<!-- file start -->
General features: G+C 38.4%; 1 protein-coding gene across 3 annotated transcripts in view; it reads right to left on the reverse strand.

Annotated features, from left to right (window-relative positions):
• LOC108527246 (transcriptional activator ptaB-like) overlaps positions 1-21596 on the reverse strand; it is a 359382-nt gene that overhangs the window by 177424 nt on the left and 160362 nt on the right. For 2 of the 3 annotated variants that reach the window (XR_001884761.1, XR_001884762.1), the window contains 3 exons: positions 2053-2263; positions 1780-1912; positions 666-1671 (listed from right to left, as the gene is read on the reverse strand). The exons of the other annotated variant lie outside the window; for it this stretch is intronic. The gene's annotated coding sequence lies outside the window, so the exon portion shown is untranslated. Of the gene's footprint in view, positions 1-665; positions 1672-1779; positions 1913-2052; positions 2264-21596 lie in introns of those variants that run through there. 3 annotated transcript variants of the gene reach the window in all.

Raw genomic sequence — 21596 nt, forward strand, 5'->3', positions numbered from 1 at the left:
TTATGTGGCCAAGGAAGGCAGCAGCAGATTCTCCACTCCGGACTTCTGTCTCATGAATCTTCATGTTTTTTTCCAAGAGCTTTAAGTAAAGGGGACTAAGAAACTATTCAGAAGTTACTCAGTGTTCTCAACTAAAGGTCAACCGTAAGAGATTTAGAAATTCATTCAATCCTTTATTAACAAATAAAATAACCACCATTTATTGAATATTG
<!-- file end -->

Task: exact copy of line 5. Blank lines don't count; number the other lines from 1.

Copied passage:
TTATGTGGCCAAGGAAGGCAGCAGCAGATTCTCCACTCCGGACTTCTGTCTCATGAATCTTCATGTTTTTTTCCAAGAGCTTTAAGTAAAGGGGACTAAGAAACTATTCAGAAGTTACTCAGTGTTCTCAACTAAAGGTCAACCGTAAGAGATTTAGAAATTCATTCAATCCTTTATTAACAAATAAAATAACCACCATTTATTGAATATTG